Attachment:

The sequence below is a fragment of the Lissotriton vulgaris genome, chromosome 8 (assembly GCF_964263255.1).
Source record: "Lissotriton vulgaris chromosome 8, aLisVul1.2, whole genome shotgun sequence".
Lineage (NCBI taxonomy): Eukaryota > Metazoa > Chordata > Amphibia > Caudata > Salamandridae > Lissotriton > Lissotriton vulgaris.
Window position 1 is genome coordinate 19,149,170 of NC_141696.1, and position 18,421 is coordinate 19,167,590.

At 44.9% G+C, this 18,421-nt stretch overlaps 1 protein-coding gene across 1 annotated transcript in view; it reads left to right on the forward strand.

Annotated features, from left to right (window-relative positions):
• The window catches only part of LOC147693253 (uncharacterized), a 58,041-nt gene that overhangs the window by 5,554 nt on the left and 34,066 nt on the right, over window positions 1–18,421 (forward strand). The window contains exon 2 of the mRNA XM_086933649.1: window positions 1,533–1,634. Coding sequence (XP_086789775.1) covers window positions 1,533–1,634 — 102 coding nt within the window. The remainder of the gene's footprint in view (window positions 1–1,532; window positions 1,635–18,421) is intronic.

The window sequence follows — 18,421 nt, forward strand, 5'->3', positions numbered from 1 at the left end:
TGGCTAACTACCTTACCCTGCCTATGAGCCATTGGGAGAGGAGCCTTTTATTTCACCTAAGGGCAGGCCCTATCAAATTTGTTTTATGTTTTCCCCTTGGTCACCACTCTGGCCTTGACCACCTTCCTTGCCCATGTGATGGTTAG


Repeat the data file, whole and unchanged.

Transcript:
The sequence below is a fragment of the Lissotriton vulgaris genome, chromosome 8 (assembly GCF_964263255.1).
Source record: "Lissotriton vulgaris chromosome 8, aLisVul1.2, whole genome shotgun sequence".
Lineage (NCBI taxonomy): Eukaryota > Metazoa > Chordata > Amphibia > Caudata > Salamandridae > Lissotriton > Lissotriton vulgaris.
Window position 1 is genome coordinate 19,149,170 of NC_141696.1, and position 18,421 is coordinate 19,167,590.

At 44.9% G+C, this 18,421-nt stretch overlaps 1 protein-coding gene across 1 annotated transcript in view; it reads left to right on the forward strand.

Annotated features, from left to right (window-relative positions):
• The window catches only part of LOC147693253 (uncharacterized), a 58,041-nt gene that overhangs the window by 5,554 nt on the left and 34,066 nt on the right, over window positions 1–18,421 (forward strand). The window contains exon 2 of the mRNA XM_086933649.1: window positions 1,533–1,634. Coding sequence (XP_086789775.1) covers window positions 1,533–1,634 — 102 coding nt within the window. The remainder of the gene's footprint in view (window positions 1–1,532; window positions 1,635–18,421) is intronic.

The window sequence follows — 18,421 nt, forward strand, 5'->3', positions numbered from 1 at the left end:
TGGCTAACTACCTTACCCTGCCTATGAGCCATTGGGAGAGGAGCCTTTTATTTCACCTAAGGGCAGGCCCTATCAAATTTGTTTTATGTTTTCCCCTTGGTCACCACTCTGGCCTTGACCACCTTCCTTGCCCATGTGATGGTTAG